• March 12, 2015

WARNING: May contain wheat.

By now, we’ve all been exposed to the gluten-free diet in some shape or form. We’ve heard of celebrities touting it for weight loss. We’ve seen it tacked onto menus at our favorite restaurants. And we’ve been witness to the wave of new products with the phrase plastered all over the packaging. But for the 3 million Americans currently living with Celiac Disease, it’s more than a buzzword, diet or passing fad – it’s a way of life. (Coincidentally, it was also No. 7 on our list of 2014 food trends.)

Those managing their Celiac Disease don’t get to have all the fun, either. In fact, 18 million Americans live with wheat allergies and gluten intolerance (or non-Celiac gluten sensitivity). For this increasing segment of American consumers, the growing number of gluten-free options and alternatives is more than welcome on store shelves and restaurant menus. As noted in our current White Paper, “Our Plight to Eat Right,” a quarter of Americans say gluten-free is important when making their food purchase decisions – up nine points from our previous FoodThink study.

Consumer segments that over-index on gluten-free:

  • Dads 43% (172)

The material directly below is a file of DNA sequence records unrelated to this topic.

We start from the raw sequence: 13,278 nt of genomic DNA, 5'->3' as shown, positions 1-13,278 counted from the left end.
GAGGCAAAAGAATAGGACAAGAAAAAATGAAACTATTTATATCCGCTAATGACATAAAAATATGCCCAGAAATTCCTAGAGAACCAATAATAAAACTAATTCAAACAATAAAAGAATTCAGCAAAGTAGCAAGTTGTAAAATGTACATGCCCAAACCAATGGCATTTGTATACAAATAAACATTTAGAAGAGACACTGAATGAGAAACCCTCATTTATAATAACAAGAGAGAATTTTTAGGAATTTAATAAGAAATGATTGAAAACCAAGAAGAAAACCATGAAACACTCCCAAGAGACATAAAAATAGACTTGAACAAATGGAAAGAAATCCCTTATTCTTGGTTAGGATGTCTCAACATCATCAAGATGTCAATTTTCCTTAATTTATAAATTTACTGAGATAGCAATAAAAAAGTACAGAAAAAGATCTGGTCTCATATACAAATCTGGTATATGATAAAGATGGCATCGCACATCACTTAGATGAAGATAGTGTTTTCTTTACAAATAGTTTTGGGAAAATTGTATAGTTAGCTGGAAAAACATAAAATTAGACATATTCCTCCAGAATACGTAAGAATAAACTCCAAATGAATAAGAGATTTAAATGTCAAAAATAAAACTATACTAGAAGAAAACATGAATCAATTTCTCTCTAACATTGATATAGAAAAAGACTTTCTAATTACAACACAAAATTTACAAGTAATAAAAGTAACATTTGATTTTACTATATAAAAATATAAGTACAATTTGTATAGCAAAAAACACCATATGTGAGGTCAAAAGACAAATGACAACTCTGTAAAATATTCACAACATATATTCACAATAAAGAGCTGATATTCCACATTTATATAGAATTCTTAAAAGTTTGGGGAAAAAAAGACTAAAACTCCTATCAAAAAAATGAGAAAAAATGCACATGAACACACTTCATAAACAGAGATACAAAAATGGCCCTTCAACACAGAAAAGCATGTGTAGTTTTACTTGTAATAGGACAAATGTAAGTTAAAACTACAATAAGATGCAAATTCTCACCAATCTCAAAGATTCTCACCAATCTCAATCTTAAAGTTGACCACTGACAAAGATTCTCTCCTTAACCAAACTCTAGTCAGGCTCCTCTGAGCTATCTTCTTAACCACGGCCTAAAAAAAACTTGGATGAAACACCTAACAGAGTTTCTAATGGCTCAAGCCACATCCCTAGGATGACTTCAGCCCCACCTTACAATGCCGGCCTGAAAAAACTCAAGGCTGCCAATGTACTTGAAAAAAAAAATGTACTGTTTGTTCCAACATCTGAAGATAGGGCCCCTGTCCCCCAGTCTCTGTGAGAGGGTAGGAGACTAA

• Organic 44% (177)
  • Millennials 36% (144)
  • Total 25%

With more major brands continuing to venture into this category – whether motivated by potential profit or genuine intentions of serving their customer base – we should expect “gluten-free” to become as commonplace as “fat-free” or “no GMOs.” And for the 18 million Americans actively seeking these options out, there’s no better time to be a gluten-free consumer. But what’s a food marketer to do?

Win them over with recipes. Gluten-free cooking can sometimes be tricky. Show how your product fits into consumers’ lifestyles by giving them helpful recipes.

Provide $$$ saving coupons. Because gluten-free food items often cost more than their non-gluten-free counterparts, coupon savings can help bridge the gap.

Give them a taste. Sampling is still one of the most effective ways to drive purchase. Create in-store sampling opportunities, or send samples of your product out to targeted consumers.